Friday, July 22, 2011

Purslane



This is purslane (Portulaca oleracea). I am sure most gardeners have seen this plant growing in their gardens. Most of you have probably been pulling it up and tossing it like a weed. I was too, until recently, when I became aware of it's nutritional value. Now I encourage it to grow. I even transplant it into the flowerbed as a ground cover. I like that it does well in dry conditions, like the non stop heat and no rain we've had for weeks now. I am also glad it does not form such a thick mat that the perennials cannot grow through it.

The stems, leaves and flower buds are all edible. It can be eaten raw, stir fried or cooked like spinach. It's good in stews and soups too.

According to Wikipedia, purslane contains an extraordinary amount of EPA, an Omega-3 fatty acid normally found mostly in fish, some algae and flax seeds. It also contains vitamins A, C, B, cartenoids, magnesium, calcium, potassium and iron. In addition to all of this, it has two pigments, red and yellow, that are potent antioxidants and have been found to have antimutagenic (anticancer) properties in laboratory studies.

Purslane is tangy if you pick it in the morning, but mellows out more in the afternoon. It's the malic acid that makes it tangy but this converts to sugar as the day goes by.

As well as great to eat, it also has a deep root system that bring up moisture and nutrients for surrounding plants, and some, including corn, will "follow" purslane roots down through harder soil than they cannot penetrate on their own.

Known as Ma Chi Xian in Traditional Chinese Medicine, it is used to treat infections or bleeding of the genito-urinary tract as well as dysentery. The fresh herb may also be applied topically to relieve sores and insect or snake bites on the skin. (Get that, INSECT bites! Must try that... )

I, myself, am going to start cultivating it. It am going to chop it and freeze like spinach and use it as a ground cover in the ornamental gardens.

Ok, people, with all of this information, how many of you are still going to consider purslane a weed? Lets save it for the garden!

I might even have seeds for sale this fall, maybe.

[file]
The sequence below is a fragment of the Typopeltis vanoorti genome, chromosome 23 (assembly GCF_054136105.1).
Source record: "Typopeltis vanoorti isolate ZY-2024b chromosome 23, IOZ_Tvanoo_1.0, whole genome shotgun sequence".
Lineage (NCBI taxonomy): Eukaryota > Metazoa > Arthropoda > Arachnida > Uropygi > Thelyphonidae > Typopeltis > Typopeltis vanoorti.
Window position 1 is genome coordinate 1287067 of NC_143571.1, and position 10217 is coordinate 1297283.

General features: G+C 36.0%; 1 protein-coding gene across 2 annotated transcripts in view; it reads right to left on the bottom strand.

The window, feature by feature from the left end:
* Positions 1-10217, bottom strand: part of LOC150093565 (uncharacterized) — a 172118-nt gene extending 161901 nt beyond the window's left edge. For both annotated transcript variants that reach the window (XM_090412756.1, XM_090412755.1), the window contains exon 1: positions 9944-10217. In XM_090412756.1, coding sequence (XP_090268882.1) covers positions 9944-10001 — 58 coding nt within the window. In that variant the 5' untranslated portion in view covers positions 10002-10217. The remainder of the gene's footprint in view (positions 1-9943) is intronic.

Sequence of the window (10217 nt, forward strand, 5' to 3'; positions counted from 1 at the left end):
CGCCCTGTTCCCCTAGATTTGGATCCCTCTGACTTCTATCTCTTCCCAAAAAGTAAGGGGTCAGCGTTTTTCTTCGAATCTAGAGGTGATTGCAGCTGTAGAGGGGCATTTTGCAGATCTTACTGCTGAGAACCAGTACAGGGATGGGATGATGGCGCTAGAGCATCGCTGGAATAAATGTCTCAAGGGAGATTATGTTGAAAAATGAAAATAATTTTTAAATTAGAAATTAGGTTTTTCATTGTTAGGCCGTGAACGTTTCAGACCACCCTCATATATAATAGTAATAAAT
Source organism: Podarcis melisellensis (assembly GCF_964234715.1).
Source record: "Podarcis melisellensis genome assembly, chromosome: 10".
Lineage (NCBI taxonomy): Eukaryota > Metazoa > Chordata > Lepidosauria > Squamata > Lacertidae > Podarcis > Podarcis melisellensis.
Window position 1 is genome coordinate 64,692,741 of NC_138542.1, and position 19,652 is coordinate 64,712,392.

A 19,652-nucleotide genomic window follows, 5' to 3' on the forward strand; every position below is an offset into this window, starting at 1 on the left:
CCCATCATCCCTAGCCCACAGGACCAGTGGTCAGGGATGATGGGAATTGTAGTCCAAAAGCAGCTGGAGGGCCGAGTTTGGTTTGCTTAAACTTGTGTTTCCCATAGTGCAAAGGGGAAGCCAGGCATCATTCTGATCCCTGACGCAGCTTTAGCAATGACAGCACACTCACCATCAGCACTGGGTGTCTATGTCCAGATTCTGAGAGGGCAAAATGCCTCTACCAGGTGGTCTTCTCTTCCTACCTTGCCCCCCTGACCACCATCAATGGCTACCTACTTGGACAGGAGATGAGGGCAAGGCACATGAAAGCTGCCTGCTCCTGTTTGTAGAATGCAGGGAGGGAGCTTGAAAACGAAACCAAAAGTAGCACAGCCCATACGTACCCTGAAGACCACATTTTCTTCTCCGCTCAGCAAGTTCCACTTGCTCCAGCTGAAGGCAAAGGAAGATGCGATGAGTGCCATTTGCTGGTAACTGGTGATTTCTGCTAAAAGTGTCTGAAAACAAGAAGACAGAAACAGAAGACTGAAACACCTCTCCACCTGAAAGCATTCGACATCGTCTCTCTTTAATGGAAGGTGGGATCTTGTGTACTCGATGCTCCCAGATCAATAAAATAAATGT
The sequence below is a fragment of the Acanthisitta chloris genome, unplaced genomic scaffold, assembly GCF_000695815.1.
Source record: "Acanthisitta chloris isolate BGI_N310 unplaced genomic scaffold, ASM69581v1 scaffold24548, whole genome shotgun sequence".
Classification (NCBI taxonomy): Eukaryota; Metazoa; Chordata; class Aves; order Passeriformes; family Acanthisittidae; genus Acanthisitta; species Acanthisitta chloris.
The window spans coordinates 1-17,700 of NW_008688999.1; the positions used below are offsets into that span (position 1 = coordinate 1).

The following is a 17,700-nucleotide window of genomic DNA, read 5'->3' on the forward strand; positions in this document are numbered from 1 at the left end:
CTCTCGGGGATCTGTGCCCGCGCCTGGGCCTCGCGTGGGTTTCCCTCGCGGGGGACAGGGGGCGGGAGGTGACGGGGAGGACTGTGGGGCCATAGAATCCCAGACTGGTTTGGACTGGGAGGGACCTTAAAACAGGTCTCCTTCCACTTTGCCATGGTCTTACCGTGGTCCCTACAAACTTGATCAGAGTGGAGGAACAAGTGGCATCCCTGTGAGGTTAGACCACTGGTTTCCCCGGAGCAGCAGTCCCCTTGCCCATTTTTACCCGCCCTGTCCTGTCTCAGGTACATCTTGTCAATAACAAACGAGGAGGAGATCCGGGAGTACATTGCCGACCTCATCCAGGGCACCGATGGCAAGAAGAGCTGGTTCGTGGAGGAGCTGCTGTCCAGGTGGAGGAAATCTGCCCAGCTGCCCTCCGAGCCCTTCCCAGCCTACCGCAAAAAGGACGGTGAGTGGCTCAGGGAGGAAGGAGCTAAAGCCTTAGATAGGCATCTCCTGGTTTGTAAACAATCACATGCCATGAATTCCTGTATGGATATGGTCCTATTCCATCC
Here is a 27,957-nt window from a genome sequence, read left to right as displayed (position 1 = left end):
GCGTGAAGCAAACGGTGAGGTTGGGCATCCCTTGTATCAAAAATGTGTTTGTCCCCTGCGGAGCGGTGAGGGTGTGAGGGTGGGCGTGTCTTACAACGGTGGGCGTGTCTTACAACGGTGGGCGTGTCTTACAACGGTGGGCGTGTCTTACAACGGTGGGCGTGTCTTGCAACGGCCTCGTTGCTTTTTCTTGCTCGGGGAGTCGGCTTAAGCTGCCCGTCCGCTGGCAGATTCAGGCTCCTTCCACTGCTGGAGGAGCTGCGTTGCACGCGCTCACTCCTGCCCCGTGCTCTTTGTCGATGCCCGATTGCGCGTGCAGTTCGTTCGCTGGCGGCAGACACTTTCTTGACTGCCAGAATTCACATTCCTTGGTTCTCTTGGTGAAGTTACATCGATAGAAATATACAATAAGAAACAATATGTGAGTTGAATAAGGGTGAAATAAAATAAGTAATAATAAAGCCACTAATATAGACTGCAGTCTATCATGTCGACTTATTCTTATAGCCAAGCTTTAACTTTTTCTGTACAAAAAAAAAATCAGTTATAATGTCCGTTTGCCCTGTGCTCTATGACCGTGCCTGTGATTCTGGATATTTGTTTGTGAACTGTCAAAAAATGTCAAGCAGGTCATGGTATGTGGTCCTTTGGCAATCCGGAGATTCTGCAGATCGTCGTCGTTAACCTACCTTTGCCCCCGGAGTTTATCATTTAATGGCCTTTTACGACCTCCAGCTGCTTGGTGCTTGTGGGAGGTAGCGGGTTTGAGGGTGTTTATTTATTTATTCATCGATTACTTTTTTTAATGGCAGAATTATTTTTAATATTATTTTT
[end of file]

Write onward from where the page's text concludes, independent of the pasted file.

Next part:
12 comments:

Farmgirl Cyn said...

I wonder how it would do as a poultice of sorts on a canker sore inside the mouth? We have it growing as a weed in the herb garden and I just let 'er go.

Sheryl at Providence Acres Farm said...

There are other herbs specifically recommended for healing canker sores. The best one seems to be aloe vera, also chammomile, calendule, nettle.

Mrs.Pickles said...

I think I might still see it as a weed, but I will try anything at least once. Thanks for the info!

Julia said...

How interesting. Thanks for sharing.

icebear said...

i also let mine grow. haven't brought myself to try eating it yet (i have decided i will now), but i've discovered that though it might be a 'weed' its not a noxious one.

*~*~*~*~Tonia said...

I just saw some of this in my garden.. One of my girls asked what it was ...I said I dont know probably just a weed but honestly I think there is no such thing as Just a weed!! LOL.. I thought it was pretty and a good ground cover! Thank you for the info!

Also for canker sore Lemon Balm works wonders!!

Michelle's Green Thumb said...

Can you believe I actually bought purslane seeds this year? Since sowing it - in an unmarked area, I'm not sure that they came up or else I was unable to identify it & yanked it out. I think I will resow it today in the spot where the carrots decided they didn't like it & see what comes up.
Chickweed is also edible - think: pesto!!

The Japanese Redneck said...

I may have seen it...But, I'm scared to eat or use things that I don't buy for fear of thinking it's something and it's really not what I thought it was suppose to be.

Anonymous said...

I just went to a canning class and one of the demonstrations was canning it pickled! She did some with the tuffer stems and some with the smaller pads to see which we liked best and wanted to can ourselves. The stems had more crunch naturally but not that much. Naturally you do to want to pick it in eat places that have been sprayed with any bad stuff or that animals are around. Sarah

6 sheep and a llama said...

Thanks for the great information. This is the year that I decided I should eat more local free food- I will definitely give purslane a try. I am also trying to decide what to add to the pasture for the sheep and llama and chickens- have been thinking about a wire fence garden until things get going. Haven't read your blog in awhile. Good to be back.

Anonymous said...

we mexicans call them verdolagas,they are considered "poor mens food". we eat just the leafy part,boil them, and fry them with fresh onion,garlic,tomato. Some people eat them with pork,or with a green chile sauce, with pinto beans and tortillas. like my sister said, you never know when hard times well come,they are free and spreed quickly.

Sheryl at Providence Acres Farm said...

I have been using it for insect bites and it works! It takes the itch out of a mosquito bite. I just crush a leaf and rub against the bite. I am starting a salve for bug bites today and putting mostly perslane in it.